My first glasses were an abomination. They were girlish but thick, with pink plaid frames. I despised them, even though I must have chosen them myself. With the glasses I could see the blackboard perfectly well, although certain classmates tempered my pleasure by hurling a multitude of childish taunts in my direction. The traditional “Four-eyes!” was a favorite, along with the less common but more creative “Fish face!”, an insult presumably meant to suggest my strong resemblance to a goldfish, staring out into the world from my bowl.
On the other hand, not even the worst teasing could overcome my amazement at changes wrought by the glasses. The out-of-focus world I’d grown accustomed to gave way to sharp, vibrant images that sometimes seemed overwhelming. Alphabet letters marched around the top of my classroom wall with absolute, cursive clarity. I no longer strained to see a clock, or squinted to see which classmates were on the playground. Astonishments abounded, particularly the astonishment of trees.
I’d always loved leaves, both the green canopy of summer and the red and golden residue of autumn that drifted around our yard. I collected hickory and oak, pressed maple between sheets of waxed paper and worked elm into autumn bouquets with tall, purple grasses. When our easy-going parents raked the fallen bounty into piles taller than our tallest friend, we jumped and tumbled until one last raking gave way to burning and we inhaled the incense of the season like intoxicated devotees of some great, autumnal god.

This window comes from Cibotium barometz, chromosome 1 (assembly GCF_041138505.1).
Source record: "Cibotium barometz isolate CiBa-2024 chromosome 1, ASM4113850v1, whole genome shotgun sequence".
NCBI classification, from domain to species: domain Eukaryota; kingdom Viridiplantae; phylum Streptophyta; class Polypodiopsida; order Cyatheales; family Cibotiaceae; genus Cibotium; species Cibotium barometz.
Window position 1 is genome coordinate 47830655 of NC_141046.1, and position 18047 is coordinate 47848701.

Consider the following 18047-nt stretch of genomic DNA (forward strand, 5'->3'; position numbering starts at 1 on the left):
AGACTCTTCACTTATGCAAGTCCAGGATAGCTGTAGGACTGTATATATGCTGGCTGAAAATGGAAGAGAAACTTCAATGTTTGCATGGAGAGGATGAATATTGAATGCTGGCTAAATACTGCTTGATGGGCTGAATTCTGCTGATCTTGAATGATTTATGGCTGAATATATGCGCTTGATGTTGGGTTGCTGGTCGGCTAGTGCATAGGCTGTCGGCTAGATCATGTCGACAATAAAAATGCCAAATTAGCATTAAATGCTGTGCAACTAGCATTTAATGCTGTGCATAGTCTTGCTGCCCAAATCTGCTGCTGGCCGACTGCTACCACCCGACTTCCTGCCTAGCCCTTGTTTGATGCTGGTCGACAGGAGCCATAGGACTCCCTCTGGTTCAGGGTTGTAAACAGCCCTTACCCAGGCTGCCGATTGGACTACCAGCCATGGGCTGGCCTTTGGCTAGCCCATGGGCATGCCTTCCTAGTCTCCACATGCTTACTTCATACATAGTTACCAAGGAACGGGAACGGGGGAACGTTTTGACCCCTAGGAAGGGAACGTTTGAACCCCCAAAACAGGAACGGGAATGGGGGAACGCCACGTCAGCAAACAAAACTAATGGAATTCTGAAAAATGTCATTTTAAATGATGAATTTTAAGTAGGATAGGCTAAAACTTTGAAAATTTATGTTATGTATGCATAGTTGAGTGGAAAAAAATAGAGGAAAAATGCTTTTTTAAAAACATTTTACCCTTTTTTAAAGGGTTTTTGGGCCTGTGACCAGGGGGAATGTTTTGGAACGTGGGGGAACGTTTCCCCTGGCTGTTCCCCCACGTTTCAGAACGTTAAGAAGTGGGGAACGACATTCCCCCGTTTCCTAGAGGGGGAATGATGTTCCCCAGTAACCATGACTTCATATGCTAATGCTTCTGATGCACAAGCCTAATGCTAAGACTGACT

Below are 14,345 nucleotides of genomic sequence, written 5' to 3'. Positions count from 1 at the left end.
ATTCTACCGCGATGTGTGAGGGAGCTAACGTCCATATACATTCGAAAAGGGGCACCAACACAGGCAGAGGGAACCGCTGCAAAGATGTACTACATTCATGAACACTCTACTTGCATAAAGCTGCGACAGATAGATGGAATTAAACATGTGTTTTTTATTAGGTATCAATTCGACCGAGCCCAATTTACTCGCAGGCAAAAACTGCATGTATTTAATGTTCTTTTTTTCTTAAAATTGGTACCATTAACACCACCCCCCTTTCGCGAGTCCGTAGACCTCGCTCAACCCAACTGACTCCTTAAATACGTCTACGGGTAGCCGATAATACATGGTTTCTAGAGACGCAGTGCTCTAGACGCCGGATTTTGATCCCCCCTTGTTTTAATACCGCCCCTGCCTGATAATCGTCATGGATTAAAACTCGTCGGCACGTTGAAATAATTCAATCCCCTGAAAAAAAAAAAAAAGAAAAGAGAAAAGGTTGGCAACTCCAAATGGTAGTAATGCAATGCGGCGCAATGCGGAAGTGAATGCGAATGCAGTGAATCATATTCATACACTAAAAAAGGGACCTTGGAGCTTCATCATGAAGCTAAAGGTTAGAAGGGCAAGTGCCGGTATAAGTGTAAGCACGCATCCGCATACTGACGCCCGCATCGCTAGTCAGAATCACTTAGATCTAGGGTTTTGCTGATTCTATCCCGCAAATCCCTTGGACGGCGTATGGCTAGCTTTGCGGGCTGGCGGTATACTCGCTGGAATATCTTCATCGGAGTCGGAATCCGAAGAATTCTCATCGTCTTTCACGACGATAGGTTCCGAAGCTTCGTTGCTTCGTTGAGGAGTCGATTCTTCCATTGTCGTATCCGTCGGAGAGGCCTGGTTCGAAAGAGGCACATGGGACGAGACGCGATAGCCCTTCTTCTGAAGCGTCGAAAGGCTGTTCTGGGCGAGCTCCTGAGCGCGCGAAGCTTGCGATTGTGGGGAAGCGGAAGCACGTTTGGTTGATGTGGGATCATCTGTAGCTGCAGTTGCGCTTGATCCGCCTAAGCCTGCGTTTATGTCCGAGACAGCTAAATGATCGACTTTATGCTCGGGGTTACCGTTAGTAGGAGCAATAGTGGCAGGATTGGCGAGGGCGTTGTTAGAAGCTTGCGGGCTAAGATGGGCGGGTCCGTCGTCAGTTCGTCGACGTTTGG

Inevitably, the day arrived when I looked at the season’s shimmering color with new glasses and new eyes. “Look!” I said. “There are leaves on the trees!”
It was a stunning discovery. Of course I knew leaves came from trees. I wasn’t blind, or stupid. But never before had I grasped with such force and clarity the relationship between stubborn leaves still clinging to their twigs and those already fallen to the ground. When I first was able to see both “near leaves” and “far leaves” in a single glance, I remember feeling a strange combination of nostalgia and grief – sadness at the falling of the season, and sympathy for the increasingly bare-branched tree, condemned to endure the falling of its leaves.
In short, it was my first glimpse of the transitory nature of life. Musing over the experience, I remember Gerard Manley Hopkins and his Margaret.
Margaret, are you grieving
Over Goldengrove unleaving?
Leaves, like the things of man, you
With your fresh thoughts care for, can you?